The rise and fall of the internal reserve

Freestone, Robert and Nichols, David 2004, The rise and fall of the internal reserve, Landscape research, vol. 29, no. 3, pp. 293-309, doi: 10.1080/0142639042000248933.

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Title The rise and fall of the internal reserve
Author(s) Freestone, Robert
Nichols, David
Journal name Landscape research
Volume number 29
Issue number 3
Start page 293
End page 309
Publisher Landscape Research Group
Place of publication Manchester, England
Publication date 2004-07
ISSN 0142-6397
Keyword(s) internal reserve
open space
garden suburbs
town planning
Summary The 'internal reserve' distinguished world's best practice for the early garden suburb movement. These 'hidden' spaces were designed for a variety of reasons: to encourage the formation of community, promote safe play for children, offer sites for small-scale agricultural pursuits, address  topographic and drainage constraints, and facilitate conservation of natural features. They were a feature of progressive plans for British icon developments such as Hampstead Garden Suburb. As these plans travelled globally, however, the purpose of the internal reserve was less clear than their spatial form, and most languished as undistinguished, left-over spaces. The historical origins, development and demise of the internal reserve are surveyed, with a focus on the Australian experience against an Anglo-American backdrop.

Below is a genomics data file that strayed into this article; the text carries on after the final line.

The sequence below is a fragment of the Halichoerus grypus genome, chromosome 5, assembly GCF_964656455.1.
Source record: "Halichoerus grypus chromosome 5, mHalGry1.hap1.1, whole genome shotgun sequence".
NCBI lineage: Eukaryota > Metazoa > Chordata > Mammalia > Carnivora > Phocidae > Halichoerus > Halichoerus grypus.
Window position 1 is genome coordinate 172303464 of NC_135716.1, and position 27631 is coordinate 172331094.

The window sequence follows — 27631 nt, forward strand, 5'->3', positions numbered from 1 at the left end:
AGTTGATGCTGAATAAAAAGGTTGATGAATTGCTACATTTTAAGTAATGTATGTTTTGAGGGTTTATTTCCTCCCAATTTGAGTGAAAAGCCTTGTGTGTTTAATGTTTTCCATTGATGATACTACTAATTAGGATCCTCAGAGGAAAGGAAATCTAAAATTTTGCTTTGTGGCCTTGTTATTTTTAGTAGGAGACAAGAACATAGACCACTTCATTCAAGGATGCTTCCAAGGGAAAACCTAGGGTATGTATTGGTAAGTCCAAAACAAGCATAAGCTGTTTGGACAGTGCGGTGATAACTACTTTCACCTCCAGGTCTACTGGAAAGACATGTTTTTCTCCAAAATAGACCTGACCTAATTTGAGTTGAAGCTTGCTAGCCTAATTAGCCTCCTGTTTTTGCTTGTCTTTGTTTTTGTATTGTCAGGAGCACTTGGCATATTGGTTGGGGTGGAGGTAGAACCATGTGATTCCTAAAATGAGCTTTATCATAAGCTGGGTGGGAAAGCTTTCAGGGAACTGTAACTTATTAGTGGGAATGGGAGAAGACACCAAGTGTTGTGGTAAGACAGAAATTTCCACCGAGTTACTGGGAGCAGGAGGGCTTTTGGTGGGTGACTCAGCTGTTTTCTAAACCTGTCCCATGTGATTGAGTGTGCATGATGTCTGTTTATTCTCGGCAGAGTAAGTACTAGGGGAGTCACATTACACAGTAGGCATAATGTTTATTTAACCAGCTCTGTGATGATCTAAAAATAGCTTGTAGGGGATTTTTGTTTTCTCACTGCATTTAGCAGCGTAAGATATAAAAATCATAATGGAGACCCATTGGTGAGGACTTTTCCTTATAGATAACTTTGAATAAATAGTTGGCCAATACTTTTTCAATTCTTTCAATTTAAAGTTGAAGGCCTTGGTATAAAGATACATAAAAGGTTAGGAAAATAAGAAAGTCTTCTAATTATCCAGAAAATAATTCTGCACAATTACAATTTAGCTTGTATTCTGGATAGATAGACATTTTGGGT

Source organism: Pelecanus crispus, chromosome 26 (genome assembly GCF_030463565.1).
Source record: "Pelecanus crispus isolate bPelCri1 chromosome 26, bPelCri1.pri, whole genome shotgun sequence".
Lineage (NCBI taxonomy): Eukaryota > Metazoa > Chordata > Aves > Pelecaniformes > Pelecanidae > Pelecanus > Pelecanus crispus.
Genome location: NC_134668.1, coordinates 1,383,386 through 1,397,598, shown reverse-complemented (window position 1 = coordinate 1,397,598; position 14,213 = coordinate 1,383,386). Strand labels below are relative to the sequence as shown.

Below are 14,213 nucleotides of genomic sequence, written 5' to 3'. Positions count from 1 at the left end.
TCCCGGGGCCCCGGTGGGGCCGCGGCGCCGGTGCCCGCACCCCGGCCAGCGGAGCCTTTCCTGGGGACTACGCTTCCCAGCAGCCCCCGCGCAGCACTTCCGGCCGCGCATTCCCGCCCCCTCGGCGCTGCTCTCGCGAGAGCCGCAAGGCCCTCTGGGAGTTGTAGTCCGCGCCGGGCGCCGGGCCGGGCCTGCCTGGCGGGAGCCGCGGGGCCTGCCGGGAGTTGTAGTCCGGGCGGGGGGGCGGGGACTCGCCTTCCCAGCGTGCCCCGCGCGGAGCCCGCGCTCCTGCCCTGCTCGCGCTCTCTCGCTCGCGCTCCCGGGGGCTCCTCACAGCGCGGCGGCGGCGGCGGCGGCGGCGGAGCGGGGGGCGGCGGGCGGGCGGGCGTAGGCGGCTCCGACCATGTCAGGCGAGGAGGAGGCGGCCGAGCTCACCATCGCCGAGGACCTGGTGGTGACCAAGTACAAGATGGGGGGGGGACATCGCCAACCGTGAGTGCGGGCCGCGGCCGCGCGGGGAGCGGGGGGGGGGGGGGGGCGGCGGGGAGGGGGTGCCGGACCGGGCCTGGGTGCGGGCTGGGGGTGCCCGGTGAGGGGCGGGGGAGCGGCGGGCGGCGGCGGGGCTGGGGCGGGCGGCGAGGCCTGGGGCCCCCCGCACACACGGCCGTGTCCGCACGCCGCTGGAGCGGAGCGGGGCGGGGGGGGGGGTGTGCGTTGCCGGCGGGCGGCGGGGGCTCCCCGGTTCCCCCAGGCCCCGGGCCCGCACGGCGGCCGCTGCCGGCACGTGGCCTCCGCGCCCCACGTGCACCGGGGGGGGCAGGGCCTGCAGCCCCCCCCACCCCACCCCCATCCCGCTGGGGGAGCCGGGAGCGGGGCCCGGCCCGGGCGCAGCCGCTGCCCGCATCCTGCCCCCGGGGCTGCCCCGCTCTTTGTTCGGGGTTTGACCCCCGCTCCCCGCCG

Language eng
DOI 10.1080/0142639042000248933
Field of Research 120502 History and Theory of the Built Environment (excl Architecture)
HERDC Research category C1 Refereed article in a scholarly journal
ERA Research output type C Journal article
Copyright notice ©2004, Landscape Research Group Ltd.
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